Tabletop RPGs – Books, Imagination and Friendship at the Library

Tabletop RPGs (think Dungeons and Dragons, the most famous of them) are a natural fit for Library programming, based as they are in books, imagination and socializing.  While it can be intimidating to start a program for those who haven’t played these games before, it’s simply a matter of picking a game, reading up on the rules, and using your imagination!

While Dungeons and Dragons, as mentioned, is the typical example, it is by no means the only one – whether you like noir, hard sci-fi, fantasy, cyberpunk, westerns, Asian- or African- influenced worlds, or want to immerse your players in the world of Star Wars, Pokemon, or other licensed properties there’s something out there for you.  You don’t necessarily even need to pay that much – in a previous post you can find a list of free and low-cost RPG options.  Or you could follow a path on this map to find a ruleset that’s right for you – http://inkwellideas.com/images/overview-map-lettersize.jpg

The basic needs vary from game to game, but they typically require minimal investment – usually rulebooks, dice, pencils and paper.  Those who want to can really go all-out, with customized figurines, elaborate models of battlefields, maps, custom built props and so forth, but these are absolutely not necessary to have a good time.

Planning an adventure, while fun, is easily the most time-consuming aspect of these programs for busy library staff.  If time is a factor (and it usually is), there are many, many pre-created adventures out there on the Internet, and some are even free!  Regardless of which game you’ve chosen, you should be able to find an adventure that’s all ready for you with a simple search.

While you will likely attract a core of regulars who show up for each session, part of being a public library is never really knowing who will show up for programs on any given day.  The same people may not be there session to session, and that’s something you’ll need to plan for.  There are a few options here:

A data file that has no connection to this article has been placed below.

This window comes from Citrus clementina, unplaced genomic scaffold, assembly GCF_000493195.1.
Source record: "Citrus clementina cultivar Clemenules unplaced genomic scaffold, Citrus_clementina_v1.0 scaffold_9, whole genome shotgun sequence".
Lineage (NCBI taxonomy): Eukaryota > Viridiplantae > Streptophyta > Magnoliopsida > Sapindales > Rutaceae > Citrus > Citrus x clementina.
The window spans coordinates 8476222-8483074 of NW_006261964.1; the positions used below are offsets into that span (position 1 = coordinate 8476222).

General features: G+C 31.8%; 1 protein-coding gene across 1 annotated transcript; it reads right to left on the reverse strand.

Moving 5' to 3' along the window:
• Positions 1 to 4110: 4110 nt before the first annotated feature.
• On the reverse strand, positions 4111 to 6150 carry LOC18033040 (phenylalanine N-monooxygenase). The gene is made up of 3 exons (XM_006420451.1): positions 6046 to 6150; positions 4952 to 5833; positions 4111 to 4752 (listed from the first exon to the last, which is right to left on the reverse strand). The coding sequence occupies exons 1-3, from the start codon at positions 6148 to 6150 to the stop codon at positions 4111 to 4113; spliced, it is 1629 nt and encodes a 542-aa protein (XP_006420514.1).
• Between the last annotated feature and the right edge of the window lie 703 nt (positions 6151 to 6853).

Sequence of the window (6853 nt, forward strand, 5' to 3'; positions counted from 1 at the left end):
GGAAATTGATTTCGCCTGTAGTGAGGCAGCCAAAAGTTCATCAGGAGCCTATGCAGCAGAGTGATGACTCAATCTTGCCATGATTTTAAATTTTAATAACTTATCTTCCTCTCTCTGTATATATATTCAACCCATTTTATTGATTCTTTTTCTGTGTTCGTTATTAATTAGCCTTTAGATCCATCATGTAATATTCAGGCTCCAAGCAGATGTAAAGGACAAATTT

• Episodic adventures are arguably preferable in a library setting. You can try to have a self-contained adventure that begins and ends in one sitting each time, but that requires you to speed things along in a way that might not be terribly fun for the participants.
  • One of the most time-consuming aspects of getting started is creating characters. I would suggest having a variety of pre-made characters ready to go to which people can add their own personalities and background details.
  • If you’re using the same characters across multiple sessions, you should be prepared to either play as that character yourself or hand it off to another person if their player fails to show up for some reason.

A few things to remember:

  • You’ll likely never see large numbers for this program, and that’s OK – most games can only accommodate a party of six or so, and if the group gets too large, it becomes unmanageable. If demand grows, you’ll need to break them off into separate groups.  Plan a schedule that can accommodate multiple sessions.
  • Sessions can take a while. Plan for at least two hours, and preferably three.
  • Snacks and drinks are always welcome if you have the budget for it…

Have fun, and if you’re already running these programs (or would like to), add your input to the comments!

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